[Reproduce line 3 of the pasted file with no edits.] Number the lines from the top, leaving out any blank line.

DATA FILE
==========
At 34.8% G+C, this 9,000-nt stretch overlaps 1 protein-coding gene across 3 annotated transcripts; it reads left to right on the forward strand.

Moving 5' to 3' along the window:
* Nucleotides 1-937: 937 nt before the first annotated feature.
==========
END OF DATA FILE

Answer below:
* Nucleotides 1-937: 937 nt before the first annotated feature.